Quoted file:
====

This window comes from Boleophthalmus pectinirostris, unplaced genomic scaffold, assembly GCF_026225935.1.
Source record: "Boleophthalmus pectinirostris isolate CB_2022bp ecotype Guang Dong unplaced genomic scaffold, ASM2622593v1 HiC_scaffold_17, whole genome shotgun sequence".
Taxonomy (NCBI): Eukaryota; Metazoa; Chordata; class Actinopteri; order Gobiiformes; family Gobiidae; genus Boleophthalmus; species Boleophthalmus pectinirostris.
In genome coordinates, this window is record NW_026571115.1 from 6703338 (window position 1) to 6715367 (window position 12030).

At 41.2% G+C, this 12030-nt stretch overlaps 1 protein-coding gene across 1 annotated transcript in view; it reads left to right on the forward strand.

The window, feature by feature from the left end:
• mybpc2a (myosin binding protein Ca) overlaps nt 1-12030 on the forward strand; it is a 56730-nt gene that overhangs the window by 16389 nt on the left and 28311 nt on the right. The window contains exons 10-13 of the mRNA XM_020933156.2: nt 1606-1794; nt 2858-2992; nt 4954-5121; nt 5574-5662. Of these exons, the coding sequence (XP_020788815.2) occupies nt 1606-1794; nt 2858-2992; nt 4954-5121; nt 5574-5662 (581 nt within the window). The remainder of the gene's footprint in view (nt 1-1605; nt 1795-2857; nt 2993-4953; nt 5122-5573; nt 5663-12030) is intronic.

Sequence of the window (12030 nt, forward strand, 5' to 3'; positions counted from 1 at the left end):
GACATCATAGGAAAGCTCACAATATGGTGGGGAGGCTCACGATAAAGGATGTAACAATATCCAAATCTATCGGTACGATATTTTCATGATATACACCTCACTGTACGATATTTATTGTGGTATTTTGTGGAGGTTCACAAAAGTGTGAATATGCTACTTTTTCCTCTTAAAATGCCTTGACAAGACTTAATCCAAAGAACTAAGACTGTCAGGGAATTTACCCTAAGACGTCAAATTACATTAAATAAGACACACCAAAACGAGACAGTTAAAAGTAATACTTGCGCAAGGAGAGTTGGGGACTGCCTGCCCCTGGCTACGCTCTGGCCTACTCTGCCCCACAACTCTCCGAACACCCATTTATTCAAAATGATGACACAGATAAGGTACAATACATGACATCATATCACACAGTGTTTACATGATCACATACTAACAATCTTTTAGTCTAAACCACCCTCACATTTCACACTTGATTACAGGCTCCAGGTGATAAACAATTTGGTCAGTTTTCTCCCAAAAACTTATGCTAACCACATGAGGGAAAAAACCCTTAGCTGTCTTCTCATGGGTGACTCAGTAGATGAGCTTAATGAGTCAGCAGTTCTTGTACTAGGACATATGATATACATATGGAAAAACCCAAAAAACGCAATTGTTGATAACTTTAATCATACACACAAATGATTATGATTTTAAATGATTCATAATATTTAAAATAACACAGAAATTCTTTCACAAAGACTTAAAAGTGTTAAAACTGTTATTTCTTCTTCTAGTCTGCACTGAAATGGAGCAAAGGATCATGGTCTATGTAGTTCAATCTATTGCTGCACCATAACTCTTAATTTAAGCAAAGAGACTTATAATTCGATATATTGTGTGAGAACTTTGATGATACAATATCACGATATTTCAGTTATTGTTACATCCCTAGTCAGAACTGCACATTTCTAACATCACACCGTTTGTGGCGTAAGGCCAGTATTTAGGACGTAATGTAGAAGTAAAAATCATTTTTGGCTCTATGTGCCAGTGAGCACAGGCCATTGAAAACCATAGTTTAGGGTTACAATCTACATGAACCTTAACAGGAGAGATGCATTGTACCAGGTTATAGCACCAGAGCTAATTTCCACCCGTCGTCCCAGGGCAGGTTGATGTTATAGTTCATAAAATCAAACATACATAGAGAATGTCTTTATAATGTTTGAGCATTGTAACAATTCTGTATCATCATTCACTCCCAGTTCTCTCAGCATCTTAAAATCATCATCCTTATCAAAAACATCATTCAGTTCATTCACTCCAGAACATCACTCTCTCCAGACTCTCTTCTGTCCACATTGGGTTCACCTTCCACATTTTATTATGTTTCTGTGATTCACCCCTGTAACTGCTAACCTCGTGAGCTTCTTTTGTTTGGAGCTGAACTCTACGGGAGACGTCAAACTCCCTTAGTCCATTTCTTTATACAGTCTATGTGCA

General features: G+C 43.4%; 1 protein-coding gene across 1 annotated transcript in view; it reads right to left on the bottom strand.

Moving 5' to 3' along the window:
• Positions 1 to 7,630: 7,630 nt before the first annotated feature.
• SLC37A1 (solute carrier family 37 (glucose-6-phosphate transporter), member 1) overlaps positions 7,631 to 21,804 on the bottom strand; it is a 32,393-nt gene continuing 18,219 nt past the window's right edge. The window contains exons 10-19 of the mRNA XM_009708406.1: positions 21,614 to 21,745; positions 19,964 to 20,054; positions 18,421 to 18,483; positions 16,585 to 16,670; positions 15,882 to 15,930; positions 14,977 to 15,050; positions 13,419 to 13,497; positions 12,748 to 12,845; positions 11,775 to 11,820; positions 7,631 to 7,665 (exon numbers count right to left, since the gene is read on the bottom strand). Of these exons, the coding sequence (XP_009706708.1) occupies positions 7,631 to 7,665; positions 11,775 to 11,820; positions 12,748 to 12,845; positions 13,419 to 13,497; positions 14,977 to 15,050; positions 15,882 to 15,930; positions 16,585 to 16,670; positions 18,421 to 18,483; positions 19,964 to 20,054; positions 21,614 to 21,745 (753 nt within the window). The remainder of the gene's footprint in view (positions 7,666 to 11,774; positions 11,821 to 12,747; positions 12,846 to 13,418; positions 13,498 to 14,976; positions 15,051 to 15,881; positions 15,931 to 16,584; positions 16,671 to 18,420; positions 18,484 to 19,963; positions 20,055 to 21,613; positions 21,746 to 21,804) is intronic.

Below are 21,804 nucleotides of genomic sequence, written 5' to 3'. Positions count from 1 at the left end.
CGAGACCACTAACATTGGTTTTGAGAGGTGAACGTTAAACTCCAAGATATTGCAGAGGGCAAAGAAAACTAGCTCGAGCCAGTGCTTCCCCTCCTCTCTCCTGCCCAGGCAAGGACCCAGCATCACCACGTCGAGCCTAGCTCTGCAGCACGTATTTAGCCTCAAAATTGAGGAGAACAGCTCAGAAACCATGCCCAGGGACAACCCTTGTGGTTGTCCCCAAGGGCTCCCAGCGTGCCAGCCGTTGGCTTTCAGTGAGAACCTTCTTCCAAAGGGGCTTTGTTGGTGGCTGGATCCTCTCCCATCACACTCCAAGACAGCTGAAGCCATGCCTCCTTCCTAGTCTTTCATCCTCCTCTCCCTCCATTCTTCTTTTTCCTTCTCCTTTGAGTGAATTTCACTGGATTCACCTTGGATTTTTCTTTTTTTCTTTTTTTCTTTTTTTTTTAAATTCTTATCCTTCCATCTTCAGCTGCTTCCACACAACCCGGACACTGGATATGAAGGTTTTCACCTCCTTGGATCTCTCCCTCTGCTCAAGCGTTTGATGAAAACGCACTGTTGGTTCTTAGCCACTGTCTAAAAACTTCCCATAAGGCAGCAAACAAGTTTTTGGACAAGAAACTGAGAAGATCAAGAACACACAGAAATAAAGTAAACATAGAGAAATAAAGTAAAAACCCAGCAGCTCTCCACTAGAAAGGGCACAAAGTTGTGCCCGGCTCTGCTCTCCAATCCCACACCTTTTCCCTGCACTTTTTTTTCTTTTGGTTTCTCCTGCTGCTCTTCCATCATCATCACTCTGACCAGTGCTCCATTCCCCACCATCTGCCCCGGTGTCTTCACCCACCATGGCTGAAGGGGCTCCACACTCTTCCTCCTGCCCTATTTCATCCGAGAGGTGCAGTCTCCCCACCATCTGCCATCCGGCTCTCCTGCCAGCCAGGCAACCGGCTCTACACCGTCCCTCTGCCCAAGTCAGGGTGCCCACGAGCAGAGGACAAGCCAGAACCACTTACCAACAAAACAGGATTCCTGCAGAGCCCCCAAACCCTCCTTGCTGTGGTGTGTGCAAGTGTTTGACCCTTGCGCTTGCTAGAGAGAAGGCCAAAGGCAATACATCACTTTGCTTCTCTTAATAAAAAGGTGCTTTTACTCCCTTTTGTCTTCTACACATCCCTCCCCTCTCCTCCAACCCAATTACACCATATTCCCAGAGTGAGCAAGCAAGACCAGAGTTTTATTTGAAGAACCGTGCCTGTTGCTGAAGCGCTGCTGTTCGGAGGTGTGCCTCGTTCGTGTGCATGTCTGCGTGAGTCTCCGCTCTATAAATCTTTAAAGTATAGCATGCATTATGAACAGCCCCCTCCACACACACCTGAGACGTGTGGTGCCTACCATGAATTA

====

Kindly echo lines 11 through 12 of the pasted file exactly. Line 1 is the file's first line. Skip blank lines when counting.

Moving 5' to 3' along the window:
• Positions 1 to 7,630: 7,630 nt before the first annotated feature.